- © 2013 Mineralogical Society of America
Carbon mineralization sequesters CO2 by reaction of alkaline earth metal bearing silicate and hydroxide minerals with CO2 to form stable carbonate minerals. Seifritz (1990) proposed harnessing this natural process as a method for sequestration of anthropogenic CO2. It was first studied in detail as an industrial process by Lackner et al. (1995), which is often referred to as “mineral carbonation.” Much of this early research aimed to capitalize on the globally abundant natural deposits of ultramafic and mafic rocks, which are rich in alkaline earth metals, in addition to the long-term stability of the resultant carbonate minerals (Lackner et al. 1995). More recently, other process routes have been investigated that rely on feedstocks other than naturally occurring minerals (e.g., industrial wastes) as a source of cations for carbonate precipitation. Therefore, we use the more general term “carbon mineralization” to refer to any process that sequesters CO2 as a solid carbonate phase. The main advantages of carbon mineralization as a CO2 storage method are that the reactions are thermodynamically favored, the carbonation processes can be readily controlled and manipulated, and the resulting product is benign and stable over geological time.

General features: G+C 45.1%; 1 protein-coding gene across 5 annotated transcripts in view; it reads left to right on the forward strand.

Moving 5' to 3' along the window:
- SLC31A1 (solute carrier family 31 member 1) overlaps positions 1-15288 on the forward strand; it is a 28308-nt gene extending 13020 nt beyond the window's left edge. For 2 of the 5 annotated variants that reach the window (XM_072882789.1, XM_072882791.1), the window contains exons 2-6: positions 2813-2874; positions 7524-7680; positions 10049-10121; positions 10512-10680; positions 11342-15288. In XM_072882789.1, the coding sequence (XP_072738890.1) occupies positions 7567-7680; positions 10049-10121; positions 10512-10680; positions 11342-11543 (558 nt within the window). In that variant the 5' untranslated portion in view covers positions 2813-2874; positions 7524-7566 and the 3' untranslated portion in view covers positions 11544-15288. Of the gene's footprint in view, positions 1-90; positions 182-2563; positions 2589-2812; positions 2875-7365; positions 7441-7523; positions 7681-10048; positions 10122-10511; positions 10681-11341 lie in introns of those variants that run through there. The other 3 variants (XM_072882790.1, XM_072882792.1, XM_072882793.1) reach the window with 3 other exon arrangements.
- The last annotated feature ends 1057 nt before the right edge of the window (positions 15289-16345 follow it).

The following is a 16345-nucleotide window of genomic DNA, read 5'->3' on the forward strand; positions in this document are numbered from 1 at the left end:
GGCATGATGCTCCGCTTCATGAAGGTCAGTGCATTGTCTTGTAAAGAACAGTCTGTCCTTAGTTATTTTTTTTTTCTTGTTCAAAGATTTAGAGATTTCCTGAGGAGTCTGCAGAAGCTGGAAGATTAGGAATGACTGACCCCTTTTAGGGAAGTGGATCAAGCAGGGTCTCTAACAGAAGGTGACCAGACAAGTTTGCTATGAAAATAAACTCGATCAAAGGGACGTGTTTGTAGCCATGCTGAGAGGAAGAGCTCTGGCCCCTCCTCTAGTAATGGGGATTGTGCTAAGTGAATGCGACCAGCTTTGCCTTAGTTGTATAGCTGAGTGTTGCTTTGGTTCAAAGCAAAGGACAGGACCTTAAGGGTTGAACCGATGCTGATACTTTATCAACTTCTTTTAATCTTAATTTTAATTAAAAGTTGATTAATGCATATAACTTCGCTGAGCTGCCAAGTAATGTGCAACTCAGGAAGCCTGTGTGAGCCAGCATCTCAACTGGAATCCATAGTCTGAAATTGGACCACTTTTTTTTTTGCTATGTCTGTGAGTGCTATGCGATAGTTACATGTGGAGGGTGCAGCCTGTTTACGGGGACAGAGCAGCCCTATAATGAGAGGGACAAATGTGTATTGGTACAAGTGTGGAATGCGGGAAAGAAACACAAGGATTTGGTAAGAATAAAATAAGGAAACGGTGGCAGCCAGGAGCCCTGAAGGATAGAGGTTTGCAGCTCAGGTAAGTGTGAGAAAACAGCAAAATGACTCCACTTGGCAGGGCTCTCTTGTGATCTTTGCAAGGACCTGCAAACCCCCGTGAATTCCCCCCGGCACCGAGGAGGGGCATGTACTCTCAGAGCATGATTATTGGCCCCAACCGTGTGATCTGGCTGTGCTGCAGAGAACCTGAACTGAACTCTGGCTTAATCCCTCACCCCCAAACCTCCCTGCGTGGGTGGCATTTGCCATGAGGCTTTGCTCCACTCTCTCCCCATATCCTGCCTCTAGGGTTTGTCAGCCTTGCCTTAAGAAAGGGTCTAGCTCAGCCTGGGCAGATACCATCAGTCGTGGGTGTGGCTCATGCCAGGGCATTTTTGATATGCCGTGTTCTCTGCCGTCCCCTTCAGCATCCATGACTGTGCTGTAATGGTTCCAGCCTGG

We begin this review with an overview of the fundamental processes that are relevant to carbon mineralization, which provides a basic framework in which to understand CO2 sequestration strategies based on carbon mineralization. We next discuss natural analogues to engineered systems, focusing on (1) exhumed hydrothermal systems in peridotite that have formed listvenite (magnesite + quartz) and soapstone and (2) shallow subsurface peridotite weathering processes and related alkaline springs that form carbonate veins, surficial travertine deposits, and hydromagnesite–magnesite playas. The propensity to form carbonate minerals in these ultramafic terranes reflects the thermodynamic instability of Mg-silicate minerals in the presence of CO2. …